Russia: Changing patterns of housing
One of the biggest, continuing changes in Russia has been the emergence of consumerism but, recent history also shapes the present.
With a population of more than 140 million, Russia has one of the highest rates of home ownership in the world, at just over 87 per cent, according to the global analyst trading economics. com. Three quarters of the population are in cities where almost all live in small apartments, frequently inherited and often with generations sharing the same rooms. But with US style consumerism taking hold attitudes to debts including mortgages are rapidly changing, along with aspirations.
"Behind encouraging GDP demand and retail trade numbers Russians have become increasingly hooked on credit," says the Moscow Times.
"Part of the rapid rise in debt has been the concurrent rise in mortgage borrowing, which is the fastest growing debt product in Russia."
After a dip in growth due to international sanctions, the volume of housing construction is set to grow to 4.1 billion sqm in 2023, almost a fifth more than in 2017, says the Agency for Housing Mortgage Lending. This includes plans to renovate tens of thousands of five-storey Krushchev-era blocks known as pyatietazhki. They were built so that multiple families would not be forced to share flats. Now they present younger Russians with the chance of a place of their own. An emerging middle class of around 25 million accounts for about 80 per cent of demand in the country and buying patterns are changing with a new generation of consumers. Russian millennials are essentially the country's first "proper" consumers says Arina Khodyreva, the director of technology and digital at PBN Hill+Knowlton Strategies, an arm of the global public relations company, Hill+Knowlton.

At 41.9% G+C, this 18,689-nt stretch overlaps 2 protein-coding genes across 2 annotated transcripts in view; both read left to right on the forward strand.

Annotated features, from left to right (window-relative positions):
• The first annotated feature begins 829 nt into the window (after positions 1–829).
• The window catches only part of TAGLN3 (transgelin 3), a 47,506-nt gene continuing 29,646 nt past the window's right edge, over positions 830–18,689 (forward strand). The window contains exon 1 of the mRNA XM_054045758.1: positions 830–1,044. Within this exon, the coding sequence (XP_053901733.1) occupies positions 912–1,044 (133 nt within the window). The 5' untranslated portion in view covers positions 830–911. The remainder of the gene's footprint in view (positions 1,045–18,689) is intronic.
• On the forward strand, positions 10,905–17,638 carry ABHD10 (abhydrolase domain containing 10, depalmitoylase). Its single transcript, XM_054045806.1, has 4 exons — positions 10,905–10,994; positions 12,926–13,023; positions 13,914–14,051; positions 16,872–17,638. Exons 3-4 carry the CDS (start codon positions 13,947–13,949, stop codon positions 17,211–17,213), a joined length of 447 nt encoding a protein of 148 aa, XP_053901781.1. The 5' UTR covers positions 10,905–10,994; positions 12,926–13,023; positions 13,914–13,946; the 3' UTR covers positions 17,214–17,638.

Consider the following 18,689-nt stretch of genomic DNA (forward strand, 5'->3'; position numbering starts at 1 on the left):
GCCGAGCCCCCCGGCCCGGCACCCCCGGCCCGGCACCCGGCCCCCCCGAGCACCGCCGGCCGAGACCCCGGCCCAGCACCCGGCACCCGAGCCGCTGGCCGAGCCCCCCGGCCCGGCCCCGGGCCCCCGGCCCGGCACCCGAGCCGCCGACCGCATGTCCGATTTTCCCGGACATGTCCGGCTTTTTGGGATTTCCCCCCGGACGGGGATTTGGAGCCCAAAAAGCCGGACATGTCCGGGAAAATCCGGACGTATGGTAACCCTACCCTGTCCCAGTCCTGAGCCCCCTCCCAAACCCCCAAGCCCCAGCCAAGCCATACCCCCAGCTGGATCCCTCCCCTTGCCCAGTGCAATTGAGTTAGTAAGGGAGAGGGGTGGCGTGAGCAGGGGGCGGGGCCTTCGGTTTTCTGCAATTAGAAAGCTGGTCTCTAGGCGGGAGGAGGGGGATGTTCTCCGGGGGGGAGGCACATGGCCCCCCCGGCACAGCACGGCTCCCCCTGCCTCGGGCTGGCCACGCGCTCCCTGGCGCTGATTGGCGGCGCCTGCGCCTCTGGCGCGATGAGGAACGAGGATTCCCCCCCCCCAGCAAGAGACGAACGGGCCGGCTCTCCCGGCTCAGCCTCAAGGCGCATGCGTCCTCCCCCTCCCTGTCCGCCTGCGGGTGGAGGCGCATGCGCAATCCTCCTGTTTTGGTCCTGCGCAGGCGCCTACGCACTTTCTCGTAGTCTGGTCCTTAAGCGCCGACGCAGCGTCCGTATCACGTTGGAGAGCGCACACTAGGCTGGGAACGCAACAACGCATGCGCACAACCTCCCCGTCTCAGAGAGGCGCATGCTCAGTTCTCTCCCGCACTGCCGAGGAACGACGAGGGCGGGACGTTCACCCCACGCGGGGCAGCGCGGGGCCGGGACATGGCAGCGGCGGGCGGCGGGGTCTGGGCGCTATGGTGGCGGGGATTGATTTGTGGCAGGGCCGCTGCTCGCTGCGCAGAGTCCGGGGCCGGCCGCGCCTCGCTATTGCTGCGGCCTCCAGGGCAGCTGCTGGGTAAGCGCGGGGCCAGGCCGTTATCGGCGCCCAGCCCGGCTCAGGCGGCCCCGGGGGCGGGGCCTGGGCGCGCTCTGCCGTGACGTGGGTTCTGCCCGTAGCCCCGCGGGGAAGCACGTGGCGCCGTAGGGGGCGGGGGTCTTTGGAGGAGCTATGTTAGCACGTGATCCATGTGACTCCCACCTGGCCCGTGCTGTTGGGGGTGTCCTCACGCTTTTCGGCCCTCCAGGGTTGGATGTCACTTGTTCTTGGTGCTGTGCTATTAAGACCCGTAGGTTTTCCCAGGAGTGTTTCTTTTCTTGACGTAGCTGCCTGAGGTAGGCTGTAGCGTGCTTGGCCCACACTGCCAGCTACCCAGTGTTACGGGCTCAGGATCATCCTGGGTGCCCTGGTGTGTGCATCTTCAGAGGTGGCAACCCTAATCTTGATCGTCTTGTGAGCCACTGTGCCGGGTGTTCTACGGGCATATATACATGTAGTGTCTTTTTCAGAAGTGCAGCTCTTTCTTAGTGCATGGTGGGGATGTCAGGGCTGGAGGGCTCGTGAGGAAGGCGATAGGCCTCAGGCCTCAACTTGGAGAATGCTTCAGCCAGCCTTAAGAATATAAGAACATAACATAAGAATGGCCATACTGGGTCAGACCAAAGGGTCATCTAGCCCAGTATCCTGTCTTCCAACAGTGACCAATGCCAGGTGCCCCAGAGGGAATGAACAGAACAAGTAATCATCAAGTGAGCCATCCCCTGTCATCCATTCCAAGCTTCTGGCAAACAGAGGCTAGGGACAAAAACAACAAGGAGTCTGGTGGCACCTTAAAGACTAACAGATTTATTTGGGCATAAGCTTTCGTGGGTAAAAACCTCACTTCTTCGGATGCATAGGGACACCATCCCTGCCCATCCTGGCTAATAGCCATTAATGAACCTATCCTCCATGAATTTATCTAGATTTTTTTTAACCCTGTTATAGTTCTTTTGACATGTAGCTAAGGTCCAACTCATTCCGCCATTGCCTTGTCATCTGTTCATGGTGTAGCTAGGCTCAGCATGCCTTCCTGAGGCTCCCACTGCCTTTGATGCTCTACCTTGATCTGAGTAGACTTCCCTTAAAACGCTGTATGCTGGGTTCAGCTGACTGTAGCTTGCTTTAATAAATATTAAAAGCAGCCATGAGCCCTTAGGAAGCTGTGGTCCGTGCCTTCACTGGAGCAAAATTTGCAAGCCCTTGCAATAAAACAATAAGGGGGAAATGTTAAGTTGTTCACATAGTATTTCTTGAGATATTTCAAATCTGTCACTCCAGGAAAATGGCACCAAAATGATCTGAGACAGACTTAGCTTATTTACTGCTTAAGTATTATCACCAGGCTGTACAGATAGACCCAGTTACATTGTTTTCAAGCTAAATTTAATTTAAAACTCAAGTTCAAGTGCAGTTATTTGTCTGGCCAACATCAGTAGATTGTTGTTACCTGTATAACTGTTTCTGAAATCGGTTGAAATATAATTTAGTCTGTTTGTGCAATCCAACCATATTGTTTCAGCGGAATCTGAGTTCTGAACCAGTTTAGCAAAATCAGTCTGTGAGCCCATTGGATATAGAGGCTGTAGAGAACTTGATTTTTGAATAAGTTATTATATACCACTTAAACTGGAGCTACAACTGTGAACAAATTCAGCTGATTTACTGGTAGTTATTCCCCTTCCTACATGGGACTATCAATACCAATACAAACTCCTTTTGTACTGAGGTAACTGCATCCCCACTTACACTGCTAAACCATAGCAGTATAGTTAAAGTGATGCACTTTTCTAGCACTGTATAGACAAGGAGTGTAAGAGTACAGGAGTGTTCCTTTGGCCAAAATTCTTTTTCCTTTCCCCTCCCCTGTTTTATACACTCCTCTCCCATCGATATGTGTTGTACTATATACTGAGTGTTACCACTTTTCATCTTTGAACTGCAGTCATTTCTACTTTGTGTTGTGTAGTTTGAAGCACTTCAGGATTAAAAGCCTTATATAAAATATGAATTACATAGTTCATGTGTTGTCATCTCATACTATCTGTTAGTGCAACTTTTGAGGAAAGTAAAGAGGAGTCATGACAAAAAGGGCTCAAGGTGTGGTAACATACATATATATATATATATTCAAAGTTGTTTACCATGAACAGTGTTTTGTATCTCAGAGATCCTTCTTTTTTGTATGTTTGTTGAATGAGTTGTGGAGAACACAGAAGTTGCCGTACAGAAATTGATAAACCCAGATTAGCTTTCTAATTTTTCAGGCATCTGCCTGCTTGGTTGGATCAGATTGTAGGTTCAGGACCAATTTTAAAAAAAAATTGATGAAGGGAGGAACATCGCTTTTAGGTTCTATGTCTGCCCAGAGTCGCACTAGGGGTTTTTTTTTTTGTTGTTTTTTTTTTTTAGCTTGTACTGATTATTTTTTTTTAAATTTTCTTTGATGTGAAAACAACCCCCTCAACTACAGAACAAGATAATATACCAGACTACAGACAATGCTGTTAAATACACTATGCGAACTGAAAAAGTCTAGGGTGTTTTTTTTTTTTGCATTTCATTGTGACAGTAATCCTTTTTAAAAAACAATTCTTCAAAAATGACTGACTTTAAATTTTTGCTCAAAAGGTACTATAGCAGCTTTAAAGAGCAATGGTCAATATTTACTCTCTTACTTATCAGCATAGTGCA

"While they never experienced the deprivations of the Soviet era themselves, Russian millennials are nevertheless influenced by an older generation that is very keen to consume after years of empty shelves," she says.
The average Russian now owes five months' wages in addition to any mortgage debt. Eight years ago the figure was closer to two months".
"Accustomed to economic uncertainty and volatility, many Russian millennials value short-term enjoyment, achievement and products over potential gains down the line," she adds.
"Why work half your life for something when you don't know what will happen tomorrow?"
"As in the rest of the world, millennials living in big cities are overwhelmed by their daily routines and stress at work, which disrupts work/life balance," she points out.
"Russian millennials have embraced the trends of healthy lifestyle and community building, and they have started looking for activities that will help them stay healthy and connect them with like-minded people but which don't require too much effort. One of the most apparent manifestations of this is the rise of running clubs in big cities, which have become an essential part of many millennials' sporting and social lives."
But, she also add, bear in mind that, "trust is a key element in any sharing economy; wary of past experience in Russia from the days of communism and the volatility of the 1990s, Russians are not fully willing to trust each other. This is holding back the development and spread of innovative sharing services. Individualism is still holding strong over the benefits of the sharing experience."